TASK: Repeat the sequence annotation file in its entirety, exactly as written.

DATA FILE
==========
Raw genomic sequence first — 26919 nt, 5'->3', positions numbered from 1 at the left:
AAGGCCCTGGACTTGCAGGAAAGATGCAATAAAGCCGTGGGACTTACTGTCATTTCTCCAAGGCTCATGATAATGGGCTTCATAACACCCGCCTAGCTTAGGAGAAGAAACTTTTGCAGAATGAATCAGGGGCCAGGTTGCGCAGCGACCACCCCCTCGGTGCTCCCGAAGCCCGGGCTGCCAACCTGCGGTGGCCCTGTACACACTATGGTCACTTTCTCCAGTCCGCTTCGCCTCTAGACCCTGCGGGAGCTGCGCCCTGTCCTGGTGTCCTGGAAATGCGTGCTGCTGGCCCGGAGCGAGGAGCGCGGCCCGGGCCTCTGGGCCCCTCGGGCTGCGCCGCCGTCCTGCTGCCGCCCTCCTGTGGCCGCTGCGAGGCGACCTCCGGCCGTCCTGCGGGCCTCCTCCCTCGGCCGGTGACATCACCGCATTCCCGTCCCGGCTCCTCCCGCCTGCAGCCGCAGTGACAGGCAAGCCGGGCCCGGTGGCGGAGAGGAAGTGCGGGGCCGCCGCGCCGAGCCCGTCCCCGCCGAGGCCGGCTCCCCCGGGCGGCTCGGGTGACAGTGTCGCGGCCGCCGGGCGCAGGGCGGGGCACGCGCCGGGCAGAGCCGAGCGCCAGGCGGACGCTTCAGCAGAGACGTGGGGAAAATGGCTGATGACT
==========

Raw genomic sequence first — 26919 nt, 5'->3', positions numbered from 1 at the left:
AAGGCCCTGGACTTGCAGGAAAGATGCAATAAAGCCGTGGGACTTACTGTCATTTCTCCAAGGCTCATGATAATGGGCTTCATAACACCCGCCTAGCTTAGGAGAAGAAACTTTTGCAGAATGAATCAGGGGCCAGGTTGCGCAGCGACCACCCCCTCGGTGCTCCCGAAGCCCGGGCTGCCAACCTGCGGTGGCCCTGTACACACTATGGTCACTTTCTCCAGTCCGCTTCGCCTCTAGACCCTGCGGGAGCTGCGCCCTGTCCTGGTGTCCTGGAAATGCGTGCTGCTGGCCCGGAGCGAGGAGCGCGGCCCGGGCCTCTGGGCCCCTCGGGCTGCGCCGCCGTCCTGCTGCCGCCCTCCTGTGGCCGCTGCGAGGCGACCTCCGGCCGTCCTGCGGGCCTCCTCCCTCGGCCGGTGACATCACCGCATTCCCGTCCCGGCTCCTCCCGCCTGCAGCCGCAGTGACAGGCAAGCCGGGCCCGGTGGCGGAGAGGAAGTGCGGGGCCGCCGCGCCGAGCCCGTCCCCGCCGAGGCCGGCTCCCCCGGGCGGCTCGGGTGACAGTGTCGCGGCCGCCGGGCGCAGGGCGGGGCACGCGCCGGGCAGAGCCGAGCGCCAGGCGGACGCTTCAGCAGAGACGTGGGGAAAATGGCTGATGACT